The subprime crisis gives young homeowners a harsh education in predatory lending. When I heard about the subprime mortgage crisis, it sounded eerily similar to the shady credit cardlending practices found on most college campuses. I imagined yet another financial bubble floating down from Wall Street, filled with the gelatinous slime of adjustable interest rates; one that would inevitably pop somewhere over Poor People, U.S.A., blanketing the unsuspecting citizens below.
I knew the country’s economic situation was bad, and as usual, the poor would suffer the most. However, I did not foresee the trickle-down effect of the subprime fiasco where even my peers — recent college graduates and first time homeowners — would feel the sting from predatory lenders.
“They go after young adults because they know we have to start building our credit and that we need money,” says 25-year-old Vanessa Valenzuela from Norwalk, California. She and her husband went bankrupt after dealing with predatory lenders.
College Loan Connection
But Vanessa and her husband aren’t alone. Predatory subprime lenders prey on the ignorance of inexperienced homeowners, especially young couples, who know little about the dangers of adjustable interest rates.
Andrew Lockwood and Peter Ratzan are co-owners of College Planning Specialists in Florida, and post debt-related advice on their website, College Planning Advice. They instruct families on how they can send the kids to school without the family going broke, and are also deeply aware of the connection between the subprime crisis and student debt.
“Unfortunately, most parents and college-bound students do not realize that student borrowers are not-so-distant cousins to headline-making borrowers with subprime mortgages,” Lockwood (pictured right) points out. “In fact, many experts believe that the student loan market is poised to experience the devastation currently affecting the subprime mortgage industry.”
This consensus comes after bond-rating agencies noticed an increase in defaults on private educational loans, and the U.S. Department of Education reported that nearly 12 percent of all federal loans due in 2001 are already in default. Experts worry that millions of college grads have borrowed too much in loans, which creates parallels to the subprime crisis when students, like homeowners, inevitably default on overwhelming debt.
“The main culprit behind the subprime crisis are adjustable-rate mortgages (ARMs) resetting to high interest rates,” Lockwood writes. Inexperienced borrowers, like Vanessa and other young people, are particularly vulnerable to ARMs because they don’t understand that their interest rate can wildly fluctuate throughout their contract. High interest rates prevent families from making payments on time and result in defaults, foreclosures, and ruined credit.
Like credit card companies, mortgage companies tempt clients with low starter rates. However, when the ARMs shoot upward, families begin to struggle to pay their monthly bills.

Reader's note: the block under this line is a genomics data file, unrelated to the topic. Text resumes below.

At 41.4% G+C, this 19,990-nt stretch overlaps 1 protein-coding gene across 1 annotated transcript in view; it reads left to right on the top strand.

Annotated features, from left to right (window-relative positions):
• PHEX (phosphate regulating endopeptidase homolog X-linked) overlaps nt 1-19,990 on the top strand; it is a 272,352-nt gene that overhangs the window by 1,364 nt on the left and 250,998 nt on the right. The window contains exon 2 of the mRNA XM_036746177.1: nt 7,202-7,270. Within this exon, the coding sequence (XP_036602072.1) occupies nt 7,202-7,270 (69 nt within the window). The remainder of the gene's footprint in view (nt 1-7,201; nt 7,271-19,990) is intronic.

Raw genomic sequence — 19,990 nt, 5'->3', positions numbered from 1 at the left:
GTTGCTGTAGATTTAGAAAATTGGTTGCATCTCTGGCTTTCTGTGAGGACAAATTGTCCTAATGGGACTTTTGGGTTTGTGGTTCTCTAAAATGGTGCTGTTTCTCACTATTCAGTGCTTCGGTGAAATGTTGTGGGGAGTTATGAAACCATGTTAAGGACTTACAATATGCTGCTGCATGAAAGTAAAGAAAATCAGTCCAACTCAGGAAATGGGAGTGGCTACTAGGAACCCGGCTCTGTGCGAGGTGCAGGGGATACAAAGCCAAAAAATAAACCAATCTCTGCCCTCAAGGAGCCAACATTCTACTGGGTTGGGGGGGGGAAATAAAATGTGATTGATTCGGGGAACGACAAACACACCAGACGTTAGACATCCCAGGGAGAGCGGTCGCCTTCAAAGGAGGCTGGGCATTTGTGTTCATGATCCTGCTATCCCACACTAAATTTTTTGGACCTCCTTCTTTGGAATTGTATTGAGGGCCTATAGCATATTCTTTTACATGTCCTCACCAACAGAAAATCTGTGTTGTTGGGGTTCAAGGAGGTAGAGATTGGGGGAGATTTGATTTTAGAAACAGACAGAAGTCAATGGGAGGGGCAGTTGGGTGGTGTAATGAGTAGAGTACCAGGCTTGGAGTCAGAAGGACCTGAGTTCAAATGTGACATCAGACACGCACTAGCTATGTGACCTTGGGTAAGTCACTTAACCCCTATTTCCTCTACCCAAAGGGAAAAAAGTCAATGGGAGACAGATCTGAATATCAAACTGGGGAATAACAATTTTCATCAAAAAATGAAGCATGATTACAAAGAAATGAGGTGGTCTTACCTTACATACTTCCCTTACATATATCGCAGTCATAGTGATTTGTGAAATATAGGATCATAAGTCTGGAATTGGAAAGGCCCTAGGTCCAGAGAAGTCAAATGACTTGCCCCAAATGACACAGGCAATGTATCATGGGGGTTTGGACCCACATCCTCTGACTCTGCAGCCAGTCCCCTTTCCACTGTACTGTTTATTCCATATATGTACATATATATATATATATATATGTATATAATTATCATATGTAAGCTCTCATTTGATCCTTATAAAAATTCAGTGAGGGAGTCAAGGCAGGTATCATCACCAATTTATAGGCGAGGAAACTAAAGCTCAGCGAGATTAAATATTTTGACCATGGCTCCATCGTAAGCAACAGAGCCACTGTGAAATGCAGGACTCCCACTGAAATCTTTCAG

With terms like ARMs, subprime, and housing bubble, it’s easy to forget that there’s a human price paid in the mortgage fiasco. Predatory lenders are taking advantage of real families.
Planning Pays Off
NeighborWorks America, an organization that creates opportunities for people to live in affordable homes, posts testimonials on their website from families who have experienced foreclosure because of the subprime crisis. One such story is about Denise and Lenwood Shaver, a young couple from Columbus, Ohio.
The Shavers were thrilled to have bought their first home, a perfect place for the young couple to start their life together. Denise, a financial services tax specialist for BMW corporate headquarters, also taught history at a local community college in between working to complete her Master’s thesis. Her husband, Lenwood, cared for developmentally disabled adults.
Denise gave birth to their first child within months of moving into their new home, and then a second child 11 months later. “We don’t have a strong support system,” Denise told NeighborWorks. “No parents nearby. For the first child, I was able to work around our schedules because Lenwood worked second shift. He would watch the baby during the day, and I’d watch the baby during the evening. When I was pregnant again, they weren’t as flexible with my schedule. They wouldn’t allow me to leave early enough for Lenwood to get to work on time.”
A tight budget and busy work schedule caused a lot of stress in their home. At first, they fell only a little behind on their bills, but their debt accumulated over time. “Without the additional $1,300 a month in take-home pay,” Denise says, “we were hit hard.”
What Denise did next was the smartest avenue for anyone worried about the possibility of foreclosure: she recognized her pattern of debt and sought assistance. Lockwood and Ratzen emphasize how important it is to act preemptively like Denise: “Plan early so you can avoid the consequences.”
In Denise’s case, asking for help possibly saved her family from bankruptcy. The Shavers contacted the Columbus Housing Partnership, a NeighborWorks organization, and a counselor helped them create a spending budget. Some careful planning helped the Shavers scrape by so they could make their monthly payments until Denise could get back to work after her pregnancy. While the Shavers were able to keep their home, not all families are so lucky.